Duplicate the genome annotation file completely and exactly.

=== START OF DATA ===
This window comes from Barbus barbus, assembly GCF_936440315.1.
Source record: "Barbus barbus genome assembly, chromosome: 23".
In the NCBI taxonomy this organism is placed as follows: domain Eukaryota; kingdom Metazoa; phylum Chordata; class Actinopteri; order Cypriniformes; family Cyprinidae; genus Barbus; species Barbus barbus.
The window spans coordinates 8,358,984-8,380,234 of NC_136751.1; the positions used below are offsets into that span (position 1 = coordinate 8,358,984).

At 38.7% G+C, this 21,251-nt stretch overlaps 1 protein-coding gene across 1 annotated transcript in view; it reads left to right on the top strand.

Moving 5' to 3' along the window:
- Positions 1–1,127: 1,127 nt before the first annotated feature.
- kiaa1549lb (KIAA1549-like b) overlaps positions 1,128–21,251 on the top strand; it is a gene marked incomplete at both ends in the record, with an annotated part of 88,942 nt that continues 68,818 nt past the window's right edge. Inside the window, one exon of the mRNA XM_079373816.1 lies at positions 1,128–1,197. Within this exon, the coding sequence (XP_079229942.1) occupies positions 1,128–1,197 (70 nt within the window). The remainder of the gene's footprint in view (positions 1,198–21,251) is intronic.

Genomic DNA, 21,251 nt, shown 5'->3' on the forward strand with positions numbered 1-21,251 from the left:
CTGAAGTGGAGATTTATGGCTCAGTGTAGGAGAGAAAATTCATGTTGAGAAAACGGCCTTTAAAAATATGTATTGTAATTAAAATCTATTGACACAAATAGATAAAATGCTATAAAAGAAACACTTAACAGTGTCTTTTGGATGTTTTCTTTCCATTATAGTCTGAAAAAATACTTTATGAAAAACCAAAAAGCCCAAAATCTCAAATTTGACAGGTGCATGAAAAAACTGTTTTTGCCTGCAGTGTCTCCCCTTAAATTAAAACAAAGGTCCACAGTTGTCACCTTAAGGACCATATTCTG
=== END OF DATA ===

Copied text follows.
This window comes from Barbus barbus, assembly GCF_936440315.1.
Source record: "Barbus barbus genome assembly, chromosome: 23".
In the NCBI taxonomy this organism is placed as follows: domain Eukaryota; kingdom Metazoa; phylum Chordata; class Actinopteri; order Cypriniformes; family Cyprinidae; genus Barbus; species Barbus barbus.
The window spans coordinates 8,358,984-8,380,234 of NC_136751.1; the positions used below are offsets into that span (position 1 = coordinate 8,358,984).

At 38.7% G+C, this 21,251-nt stretch overlaps 1 protein-coding gene across 1 annotated transcript in view; it reads left to right on the top strand.

Moving 5' to 3' along the window:
- Positions 1–1,127: 1,127 nt before the first annotated feature.
- kiaa1549lb (KIAA1549-like b) overlaps positions 1,128–21,251 on the top strand; it is a gene marked incomplete at both ends in the record, with an annotated part of 88,942 nt that continues 68,818 nt past the window's right edge. Inside the window, one exon of the mRNA XM_079373816.1 lies at positions 1,128–1,197. Within this exon, the coding sequence (XP_079229942.1) occupies positions 1,128–1,197 (70 nt within the window). The remainder of the gene's footprint in view (positions 1,198–21,251) is intronic.

Genomic DNA, 21,251 nt, shown 5'->3' on the forward strand with positions numbered 1-21,251 from the left:
CTGAAGTGGAGATTTATGGCTCAGTGTAGGAGAGAAAATTCATGTTGAGAAAACGGCCTTTAAAAATATGTATTGTAATTAAAATCTATTGACACAAATAGATAAAATGCTATAAAAGAAACACTTAACAGTGTCTTTTGGATGTTTTCTTTCCATTATAGTCTGAAAAAATACTTTATGAAAAACCAAAAAGCCCAAAATCTCAAATTTGACAGGTGCATGAAAAAACTGTTTTTGCCTGCAGTGTCTCCCCTTAAATTAAAACAAAGGTCCACAGTTGTCACCTTAAGGACCATATTCTG